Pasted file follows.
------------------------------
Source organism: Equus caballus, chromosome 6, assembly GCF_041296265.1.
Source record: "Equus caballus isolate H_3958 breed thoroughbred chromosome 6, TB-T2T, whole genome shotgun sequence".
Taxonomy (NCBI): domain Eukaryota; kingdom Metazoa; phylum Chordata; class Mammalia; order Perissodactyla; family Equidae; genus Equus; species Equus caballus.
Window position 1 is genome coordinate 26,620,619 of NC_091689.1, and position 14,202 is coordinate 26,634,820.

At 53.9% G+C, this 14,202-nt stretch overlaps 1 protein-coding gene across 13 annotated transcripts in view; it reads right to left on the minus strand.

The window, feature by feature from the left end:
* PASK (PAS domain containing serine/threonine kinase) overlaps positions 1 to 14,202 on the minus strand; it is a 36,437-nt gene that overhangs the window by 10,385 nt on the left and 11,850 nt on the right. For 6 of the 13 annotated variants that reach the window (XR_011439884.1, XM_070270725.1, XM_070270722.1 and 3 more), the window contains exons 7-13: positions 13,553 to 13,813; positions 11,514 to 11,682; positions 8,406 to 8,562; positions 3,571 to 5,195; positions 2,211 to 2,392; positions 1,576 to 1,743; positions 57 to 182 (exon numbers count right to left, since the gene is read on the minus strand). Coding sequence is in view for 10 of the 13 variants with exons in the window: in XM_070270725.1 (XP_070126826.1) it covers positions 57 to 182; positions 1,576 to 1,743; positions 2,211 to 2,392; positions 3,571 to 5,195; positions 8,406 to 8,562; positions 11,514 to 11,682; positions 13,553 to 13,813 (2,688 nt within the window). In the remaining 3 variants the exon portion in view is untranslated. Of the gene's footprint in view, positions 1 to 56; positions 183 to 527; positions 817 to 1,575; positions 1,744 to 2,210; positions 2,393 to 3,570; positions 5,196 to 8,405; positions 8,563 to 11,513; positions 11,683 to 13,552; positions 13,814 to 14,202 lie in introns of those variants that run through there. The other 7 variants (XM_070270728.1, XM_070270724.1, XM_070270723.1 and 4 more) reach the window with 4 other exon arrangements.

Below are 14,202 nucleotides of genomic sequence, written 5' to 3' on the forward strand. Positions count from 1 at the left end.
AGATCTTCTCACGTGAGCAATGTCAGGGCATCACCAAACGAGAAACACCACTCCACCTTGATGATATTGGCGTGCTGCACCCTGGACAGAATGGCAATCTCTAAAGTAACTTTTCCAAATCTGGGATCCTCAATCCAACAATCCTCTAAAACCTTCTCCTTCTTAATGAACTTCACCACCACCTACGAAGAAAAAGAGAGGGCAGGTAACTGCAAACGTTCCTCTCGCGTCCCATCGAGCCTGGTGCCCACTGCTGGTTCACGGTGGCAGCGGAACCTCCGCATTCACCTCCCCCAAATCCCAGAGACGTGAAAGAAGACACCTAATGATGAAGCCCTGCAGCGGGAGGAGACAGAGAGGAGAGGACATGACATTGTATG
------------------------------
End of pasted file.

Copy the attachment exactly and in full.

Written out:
Source organism: Equus caballus, chromosome 6, assembly GCF_041296265.1.
Source record: "Equus caballus isolate H_3958 breed thoroughbred chromosome 6, TB-T2T, whole genome shotgun sequence".
Taxonomy (NCBI): domain Eukaryota; kingdom Metazoa; phylum Chordata; class Mammalia; order Perissodactyla; family Equidae; genus Equus; species Equus caballus.
Window position 1 is genome coordinate 26,620,619 of NC_091689.1, and position 14,202 is coordinate 26,634,820.

At 53.9% G+C, this 14,202-nt stretch overlaps 1 protein-coding gene across 13 annotated transcripts in view; it reads right to left on the minus strand.

The window, feature by feature from the left end:
* PASK (PAS domain containing serine/threonine kinase) overlaps positions 1 to 14,202 on the minus strand; it is a 36,437-nt gene that overhangs the window by 10,385 nt on the left and 11,850 nt on the right. For 6 of the 13 annotated variants that reach the window (XR_011439884.1, XM_070270725.1, XM_070270722.1 and 3 more), the window contains exons 7-13: positions 13,553 to 13,813; positions 11,514 to 11,682; positions 8,406 to 8,562; positions 3,571 to 5,195; positions 2,211 to 2,392; positions 1,576 to 1,743; positions 57 to 182 (exon numbers count right to left, since the gene is read on the minus strand). Coding sequence is in view for 10 of the 13 variants with exons in the window: in XM_070270725.1 (XP_070126826.1) it covers positions 57 to 182; positions 1,576 to 1,743; positions 2,211 to 2,392; positions 3,571 to 5,195; positions 8,406 to 8,562; positions 11,514 to 11,682; positions 13,553 to 13,813 (2,688 nt within the window). In the remaining 3 variants the exon portion in view is untranslated. Of the gene's footprint in view, positions 1 to 56; positions 183 to 527; positions 817 to 1,575; positions 1,744 to 2,210; positions 2,393 to 3,570; positions 5,196 to 8,405; positions 8,563 to 11,513; positions 11,683 to 13,552; positions 13,814 to 14,202 lie in introns of those variants that run through there. The other 7 variants (XM_070270728.1, XM_070270724.1, XM_070270723.1 and 4 more) reach the window with 4 other exon arrangements.

Below are 14,202 nucleotides of genomic sequence, written 5' to 3' on the forward strand. Positions count from 1 at the left end.
AGATCTTCTCACGTGAGCAATGTCAGGGCATCACCAAACGAGAAACACCACTCCACCTTGATGATATTGGCGTGCTGCACCCTGGACAGAATGGCAATCTCTAAAGTAACTTTTCCAAATCTGGGATCCTCAATCCAACAATCCTCTAAAACCTTCTCCTTCTTAATGAACTTCACCACCACCTACGAAGAAAAAGAGAGGGCAGGTAACTGCAAACGTTCCTCTCGCGTCCCATCGAGCCTGGTGCCCACTGCTGGTTCACGGTGGCAGCGGAACCTCCGCATTCACCTCCCCCAAATCCCAGAGACGTGAAAGAAGACACCTAATGATGAAGCCCTGCAGCGGGAGGAGACAGAGAGGAGAGGACATGACATTGTATG